I create other worlds, magical never-never lands where the camera is my weapon and the battles I fight are with the elements. I stretch the laws of the mind and displace people from their realities to capture a side of them they didn’t even know they had. Photography has the ability to freeze people in this time and space—no matter what happens after that moment, it cannot change—they are exactly how I want them to be.
They took my books
because my message was love.
They took my pen
because my words were love.
Then they took my voice
because my song was love.
Soon they’ll take myself
so nothing remains.
But they don’t know that when I’m gone
my love will stay.
I have an idea that some men are born out of their due place. Accident has cast them amid certain surroundings, but they have always a nostalgia for a home they know not. They are strangers in their birthplace, and the leafy lanes they have known from childhood or the populous streets in which they have played, remain but a place of passage. They may spend their whole lives aliens among their kindred and remain aloof among the only scenes they have ever known. Perhaps it is this sense of strangeness that sends men far and wide in the search for something permanent, to which they may attach themselves. Perhaps some deep-rooted atavism urges the wanderer back to lands which his ancestors left in the dim beginnings of history.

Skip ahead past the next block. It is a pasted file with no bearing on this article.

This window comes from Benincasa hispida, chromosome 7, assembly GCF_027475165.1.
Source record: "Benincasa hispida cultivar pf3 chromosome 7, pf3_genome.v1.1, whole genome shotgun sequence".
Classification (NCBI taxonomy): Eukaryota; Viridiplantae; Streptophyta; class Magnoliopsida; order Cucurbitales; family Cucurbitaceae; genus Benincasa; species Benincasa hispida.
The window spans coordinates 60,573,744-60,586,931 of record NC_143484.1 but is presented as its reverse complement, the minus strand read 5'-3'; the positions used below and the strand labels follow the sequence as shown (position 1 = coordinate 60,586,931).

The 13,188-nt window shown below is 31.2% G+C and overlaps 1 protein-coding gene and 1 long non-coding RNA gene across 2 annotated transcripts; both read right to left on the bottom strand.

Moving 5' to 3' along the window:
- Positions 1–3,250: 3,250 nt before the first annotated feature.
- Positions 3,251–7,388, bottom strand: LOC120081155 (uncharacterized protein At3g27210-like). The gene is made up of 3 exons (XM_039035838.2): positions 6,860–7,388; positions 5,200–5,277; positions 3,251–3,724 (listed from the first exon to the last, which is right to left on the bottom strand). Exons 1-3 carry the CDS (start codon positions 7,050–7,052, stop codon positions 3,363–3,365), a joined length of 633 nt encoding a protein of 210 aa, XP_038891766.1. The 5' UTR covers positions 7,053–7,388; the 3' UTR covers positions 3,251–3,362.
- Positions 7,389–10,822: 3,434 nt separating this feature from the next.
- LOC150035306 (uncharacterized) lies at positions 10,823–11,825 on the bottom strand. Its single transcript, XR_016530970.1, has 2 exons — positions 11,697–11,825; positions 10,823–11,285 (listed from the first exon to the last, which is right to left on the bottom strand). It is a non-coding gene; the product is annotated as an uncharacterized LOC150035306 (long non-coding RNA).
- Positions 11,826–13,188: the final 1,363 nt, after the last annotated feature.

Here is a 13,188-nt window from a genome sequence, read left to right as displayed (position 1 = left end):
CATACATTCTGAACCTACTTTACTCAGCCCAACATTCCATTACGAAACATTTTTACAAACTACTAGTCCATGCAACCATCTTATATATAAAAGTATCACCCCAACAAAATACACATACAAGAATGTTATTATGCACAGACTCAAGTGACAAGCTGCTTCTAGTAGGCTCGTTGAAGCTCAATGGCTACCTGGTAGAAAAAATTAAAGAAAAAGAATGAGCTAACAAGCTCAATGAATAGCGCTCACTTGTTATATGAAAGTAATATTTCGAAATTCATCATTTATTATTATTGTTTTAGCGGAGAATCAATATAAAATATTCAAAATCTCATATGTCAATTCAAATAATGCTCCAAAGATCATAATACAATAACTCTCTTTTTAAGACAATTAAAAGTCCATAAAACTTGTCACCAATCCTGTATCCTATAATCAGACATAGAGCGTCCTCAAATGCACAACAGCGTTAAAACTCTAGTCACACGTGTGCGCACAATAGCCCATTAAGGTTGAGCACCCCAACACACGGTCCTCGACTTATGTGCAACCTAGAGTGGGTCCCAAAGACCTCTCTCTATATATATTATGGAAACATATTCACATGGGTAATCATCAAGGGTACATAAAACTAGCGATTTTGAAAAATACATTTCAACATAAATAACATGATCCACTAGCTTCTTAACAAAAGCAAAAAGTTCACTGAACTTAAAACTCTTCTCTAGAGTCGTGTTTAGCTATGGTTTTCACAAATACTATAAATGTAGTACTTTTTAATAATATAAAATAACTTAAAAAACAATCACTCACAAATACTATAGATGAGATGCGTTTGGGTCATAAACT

Hebgen Lake Earthquake, Montana, USA, August 1959 Public Domain Image by the US Government, Department of the Interior
The earthquake, however, must be to every one a most impressive event: the earth, considered from our earliest childhood as the type of solidity, has oscillated like a thin crust beneath our feet; and in seeing the laboured works of man in a moment overthrown, we feel the insignificance of his boasted power.